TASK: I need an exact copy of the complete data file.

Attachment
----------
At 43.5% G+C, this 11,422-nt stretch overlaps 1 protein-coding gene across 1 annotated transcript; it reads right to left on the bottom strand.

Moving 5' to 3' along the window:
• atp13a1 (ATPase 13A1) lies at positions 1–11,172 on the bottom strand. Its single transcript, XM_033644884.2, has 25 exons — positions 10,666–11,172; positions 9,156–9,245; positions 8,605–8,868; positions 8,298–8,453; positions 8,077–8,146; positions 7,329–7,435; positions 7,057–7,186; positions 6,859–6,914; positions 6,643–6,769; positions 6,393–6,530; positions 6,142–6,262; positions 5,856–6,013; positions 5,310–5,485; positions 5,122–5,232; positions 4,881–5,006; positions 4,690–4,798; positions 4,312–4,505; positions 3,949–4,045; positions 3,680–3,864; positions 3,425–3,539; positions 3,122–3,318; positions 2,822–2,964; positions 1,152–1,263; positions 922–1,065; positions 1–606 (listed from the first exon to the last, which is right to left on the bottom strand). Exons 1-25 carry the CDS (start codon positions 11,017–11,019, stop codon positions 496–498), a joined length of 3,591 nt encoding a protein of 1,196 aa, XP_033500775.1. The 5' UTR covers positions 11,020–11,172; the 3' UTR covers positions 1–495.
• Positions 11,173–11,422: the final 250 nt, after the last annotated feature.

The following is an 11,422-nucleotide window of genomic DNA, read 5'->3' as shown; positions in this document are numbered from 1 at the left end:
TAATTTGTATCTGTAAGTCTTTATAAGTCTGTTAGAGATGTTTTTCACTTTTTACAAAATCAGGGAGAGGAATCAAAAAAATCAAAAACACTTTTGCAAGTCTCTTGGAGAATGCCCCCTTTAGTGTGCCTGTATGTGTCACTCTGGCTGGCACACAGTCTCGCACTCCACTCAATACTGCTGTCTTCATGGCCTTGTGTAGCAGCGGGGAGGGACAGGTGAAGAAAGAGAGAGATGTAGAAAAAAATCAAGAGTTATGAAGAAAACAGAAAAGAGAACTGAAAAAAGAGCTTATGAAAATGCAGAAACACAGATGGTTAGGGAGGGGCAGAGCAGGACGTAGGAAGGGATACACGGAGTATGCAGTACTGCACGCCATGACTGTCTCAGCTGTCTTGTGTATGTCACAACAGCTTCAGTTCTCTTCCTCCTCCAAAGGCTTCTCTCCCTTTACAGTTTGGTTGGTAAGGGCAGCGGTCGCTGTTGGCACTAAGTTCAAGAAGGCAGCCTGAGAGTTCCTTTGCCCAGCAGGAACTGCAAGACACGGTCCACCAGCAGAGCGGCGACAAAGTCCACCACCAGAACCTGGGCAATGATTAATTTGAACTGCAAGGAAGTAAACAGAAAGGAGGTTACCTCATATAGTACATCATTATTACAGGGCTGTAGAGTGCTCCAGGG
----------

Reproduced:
At 43.5% G+C, this 11,422-nt stretch overlaps 1 protein-coding gene across 1 annotated transcript; it reads right to left on the bottom strand.

Moving 5' to 3' along the window:
• atp13a1 (ATPase 13A1) lies at positions 1–11,172 on the bottom strand. Its single transcript, XM_033644884.2, has 25 exons — positions 10,666–11,172; positions 9,156–9,245; positions 8,605–8,868; positions 8,298–8,453; positions 8,077–8,146; positions 7,329–7,435; positions 7,057–7,186; positions 6,859–6,914; positions 6,643–6,769; positions 6,393–6,530; positions 6,142–6,262; positions 5,856–6,013; positions 5,310–5,485; positions 5,122–5,232; positions 4,881–5,006; positions 4,690–4,798; positions 4,312–4,505; positions 3,949–4,045; positions 3,680–3,864; positions 3,425–3,539; positions 3,122–3,318; positions 2,822–2,964; positions 1,152–1,263; positions 922–1,065; positions 1–606 (listed from the first exon to the last, which is right to left on the bottom strand). Exons 1-25 carry the CDS (start codon positions 11,017–11,019, stop codon positions 496–498), a joined length of 3,591 nt encoding a protein of 1,196 aa, XP_033500775.1. The 5' UTR covers positions 11,020–11,172; the 3' UTR covers positions 1–495.
• Positions 11,173–11,422: the final 250 nt, after the last annotated feature.

The following is an 11,422-nucleotide window of genomic DNA, read 5'->3' as shown; positions in this document are numbered from 1 at the left end:
TAATTTGTATCTGTAAGTCTTTATAAGTCTGTTAGAGATGTTTTTCACTTTTTACAAAATCAGGGAGAGGAATCAAAAAAATCAAAAACACTTTTGCAAGTCTCTTGGAGAATGCCCCCTTTAGTGTGCCTGTATGTGTCACTCTGGCTGGCACACAGTCTCGCACTCCACTCAATACTGCTGTCTTCATGGCCTTGTGTAGCAGCGGGGAGGGACAGGTGAAGAAAGAGAGAGATGTAGAAAAAAATCAAGAGTTATGAAGAAAACAGAAAAGAGAACTGAAAAAAGAGCTTATGAAAATGCAGAAACACAGATGGTTAGGGAGGGGCAGAGCAGGACGTAGGAAGGGATACACGGAGTATGCAGTACTGCACGCCATGACTGTCTCAGCTGTCTTGTGTATGTCACAACAGCTTCAGTTCTCTTCCTCCTCCAAAGGCTTCTCTCCCTTTACAGTTTGGTTGGTAAGGGCAGCGGTCGCTGTTGGCACTAAGTTCAAGAAGGCAGCCTGAGAGTTCCTTTGCCCAGCAGGAACTGCAAGACACGGTCCACCAGCAGAGCGGCGACAAAGTCCACCACCAGAACCTGGGCAATGATTAATTTGAACTGCAAGGAAGTAAACAGAAAGGAGGTTACCTCATATAGTACATCATTATTACAGGGCTGTAGAGTGCTCCAGGG